If alcohol simply had the chemical effect of releasing Serotonin and Endorphins then every time you took a drink you’d be euphoric. Clearly, this isn’t the case. Some people suggest that over time your brain reacts to the constant release of these feel-good chemicals by no longer releasing them in response to alcohol. But if this were the case then you would never experience any pleasure while drinking and this clearly isn’t the case either. In fact, what we find is exactly the same as we found during our whole drinking lives; that sometimes a drink really makes us feel good, other times it seems to no nothing at all. This is because it is the circumstances and not the alcohol itself that leads to this ‘feel good’ boost. Of course, you will experience less and less pleasure from drinking over time because over time the negative effects of drinking become more and more apparent and we tend to worry about our drinking more and more. After all, you’re not going to get your ‘feel good boost’ if you are worrying about something. This in and of itself will ensure that you get less Serotonin and Endorphins when you are drinking, and is another reason why, over time, our drinking becomes less and less enjoyable.

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11 Responses

  1. Thank you William for this email and for your book Alcohol Explained. I drank for 35 years. Now I don’t. Not ever. It was your book that finally turned on the lights in my head and the emails are always eye opening and keep me “in tune”.
    Marsha

  2. I love reading your posts because they give me a motivational boost and a reminder of why I choose not to drink anymore. Thank you! ?

  3. Hi William,
    I have made this comment before: You need to proof read your articles before submitting! Get someone else to do it, once again a number of typos in the text which makes your writing less credible. Regarding the point about eating after alcohol, I disagree with this. I am a Drug and Alcohol Counsellor in NZ and for the most part, those who come in who are alcohol dependent actually have very little appetite and usually eat one meal a day, if that. Drinking is their focus, they are malnourished and are usually thin. I do always enjoy your emails however! Regards Marilyn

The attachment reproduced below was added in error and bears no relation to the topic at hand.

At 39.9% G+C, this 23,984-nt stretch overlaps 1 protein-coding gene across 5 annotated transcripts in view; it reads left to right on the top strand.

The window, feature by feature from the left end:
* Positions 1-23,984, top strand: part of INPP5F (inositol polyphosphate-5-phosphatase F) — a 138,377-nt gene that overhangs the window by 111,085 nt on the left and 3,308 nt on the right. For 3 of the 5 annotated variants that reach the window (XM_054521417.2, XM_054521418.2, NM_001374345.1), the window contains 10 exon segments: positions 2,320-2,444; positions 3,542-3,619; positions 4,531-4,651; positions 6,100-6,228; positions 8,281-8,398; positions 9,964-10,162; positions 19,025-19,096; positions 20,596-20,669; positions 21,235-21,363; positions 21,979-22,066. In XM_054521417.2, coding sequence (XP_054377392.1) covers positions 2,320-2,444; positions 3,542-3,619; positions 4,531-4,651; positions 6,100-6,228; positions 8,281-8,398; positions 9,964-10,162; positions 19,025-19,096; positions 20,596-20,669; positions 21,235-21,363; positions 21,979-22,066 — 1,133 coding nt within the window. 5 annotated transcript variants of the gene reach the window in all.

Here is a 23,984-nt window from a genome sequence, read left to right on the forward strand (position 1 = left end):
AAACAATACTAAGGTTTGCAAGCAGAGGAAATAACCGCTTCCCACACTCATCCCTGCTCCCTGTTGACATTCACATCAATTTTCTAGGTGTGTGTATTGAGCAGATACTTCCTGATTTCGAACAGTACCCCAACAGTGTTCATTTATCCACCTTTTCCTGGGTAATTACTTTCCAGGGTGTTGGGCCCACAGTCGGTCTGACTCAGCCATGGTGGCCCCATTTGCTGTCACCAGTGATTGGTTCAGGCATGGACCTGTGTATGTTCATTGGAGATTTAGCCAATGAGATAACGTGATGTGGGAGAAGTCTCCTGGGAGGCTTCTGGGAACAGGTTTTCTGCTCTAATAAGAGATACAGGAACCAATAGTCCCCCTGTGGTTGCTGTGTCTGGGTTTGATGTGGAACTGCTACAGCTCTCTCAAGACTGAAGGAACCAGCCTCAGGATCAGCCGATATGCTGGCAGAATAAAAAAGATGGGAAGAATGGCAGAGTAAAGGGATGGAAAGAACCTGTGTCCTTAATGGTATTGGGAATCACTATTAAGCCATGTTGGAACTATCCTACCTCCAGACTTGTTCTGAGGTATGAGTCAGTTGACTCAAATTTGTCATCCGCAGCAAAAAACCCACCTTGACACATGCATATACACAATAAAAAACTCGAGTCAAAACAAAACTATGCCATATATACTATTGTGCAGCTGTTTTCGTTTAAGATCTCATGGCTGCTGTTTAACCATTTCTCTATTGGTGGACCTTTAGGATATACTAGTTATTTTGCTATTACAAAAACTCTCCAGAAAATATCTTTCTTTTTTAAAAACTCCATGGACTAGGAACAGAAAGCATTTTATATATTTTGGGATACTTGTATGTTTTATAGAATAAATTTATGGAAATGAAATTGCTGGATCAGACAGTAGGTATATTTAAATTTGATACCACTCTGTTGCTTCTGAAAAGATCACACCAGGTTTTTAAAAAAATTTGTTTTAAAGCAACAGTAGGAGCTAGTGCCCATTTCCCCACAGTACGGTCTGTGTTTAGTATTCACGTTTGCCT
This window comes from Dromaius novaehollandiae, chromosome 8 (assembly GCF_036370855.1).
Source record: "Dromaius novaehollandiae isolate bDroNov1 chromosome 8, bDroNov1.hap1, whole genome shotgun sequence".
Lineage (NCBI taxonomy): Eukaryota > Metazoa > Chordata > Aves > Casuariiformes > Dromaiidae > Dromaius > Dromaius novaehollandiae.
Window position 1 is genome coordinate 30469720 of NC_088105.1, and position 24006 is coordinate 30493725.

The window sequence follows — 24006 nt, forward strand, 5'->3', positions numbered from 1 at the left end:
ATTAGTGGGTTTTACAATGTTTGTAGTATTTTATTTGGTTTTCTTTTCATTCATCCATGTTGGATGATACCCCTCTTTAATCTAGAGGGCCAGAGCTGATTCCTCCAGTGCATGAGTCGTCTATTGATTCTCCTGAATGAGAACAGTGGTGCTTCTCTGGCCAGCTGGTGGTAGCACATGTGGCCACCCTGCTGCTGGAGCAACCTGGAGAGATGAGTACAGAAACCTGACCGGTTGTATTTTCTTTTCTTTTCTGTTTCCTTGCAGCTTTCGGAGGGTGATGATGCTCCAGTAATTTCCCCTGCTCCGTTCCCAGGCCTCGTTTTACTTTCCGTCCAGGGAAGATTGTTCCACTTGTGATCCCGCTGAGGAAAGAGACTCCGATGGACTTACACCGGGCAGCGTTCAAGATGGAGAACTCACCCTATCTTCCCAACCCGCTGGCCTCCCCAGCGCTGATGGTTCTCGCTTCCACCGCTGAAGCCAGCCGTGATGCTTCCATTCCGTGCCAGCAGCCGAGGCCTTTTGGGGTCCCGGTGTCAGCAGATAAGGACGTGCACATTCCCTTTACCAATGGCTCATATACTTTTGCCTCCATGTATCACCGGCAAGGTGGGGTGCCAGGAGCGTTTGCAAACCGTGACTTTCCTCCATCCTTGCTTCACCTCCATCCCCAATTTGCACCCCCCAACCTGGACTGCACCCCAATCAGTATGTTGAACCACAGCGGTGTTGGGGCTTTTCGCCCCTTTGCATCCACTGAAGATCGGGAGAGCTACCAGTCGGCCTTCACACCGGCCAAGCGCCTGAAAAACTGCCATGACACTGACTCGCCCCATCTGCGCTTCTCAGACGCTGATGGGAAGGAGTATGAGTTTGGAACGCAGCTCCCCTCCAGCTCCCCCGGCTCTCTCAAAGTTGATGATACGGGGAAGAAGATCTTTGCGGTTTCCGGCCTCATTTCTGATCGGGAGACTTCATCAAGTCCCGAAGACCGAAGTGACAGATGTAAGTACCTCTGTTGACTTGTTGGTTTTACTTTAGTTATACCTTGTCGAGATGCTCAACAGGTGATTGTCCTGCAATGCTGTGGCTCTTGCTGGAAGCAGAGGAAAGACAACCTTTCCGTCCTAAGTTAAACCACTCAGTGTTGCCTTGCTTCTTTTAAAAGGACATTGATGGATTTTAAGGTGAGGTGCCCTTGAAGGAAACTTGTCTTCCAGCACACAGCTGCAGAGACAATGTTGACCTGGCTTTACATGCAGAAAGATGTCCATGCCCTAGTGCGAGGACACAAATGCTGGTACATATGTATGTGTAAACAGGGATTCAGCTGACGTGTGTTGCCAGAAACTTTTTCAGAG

4. Yes I should have been clearer. I do specify ‘as long as they haven’t drunk too much’. I go into a bit more detail in the book in the Chapter on Weight. At higher levers the stimulants are such that they reduce appetite, so when people are drinking at very high levels they cannot eat or find it difficult too. They totally lose their appetite. It’s the lower levels where this is apparent.

  5. Initially, I gave up alcohol because I found myself binge eating whether hungry or not. I wanted to lose weight but sadly, I exchanged my addiction to alcohol for an addiction to sweets ! I’m not too concerned though ……..at least I’m alcohol free. Thank you William for this email . You hit the nail on the head .
    Now I understand why I was overweight .
    I love reading your articles and I look forward to more .

  6. Excellent post William, thank you. But I do have an issue with your explanation about dopamine. Yes dopamine is a motivating chemical, and I certainly have experienced the feeling of not caring about anything after a few drinks. But you said your body releases dopamine when you drink, if that was the case then drinking would motivate you to do things rather than causing you to not care about things.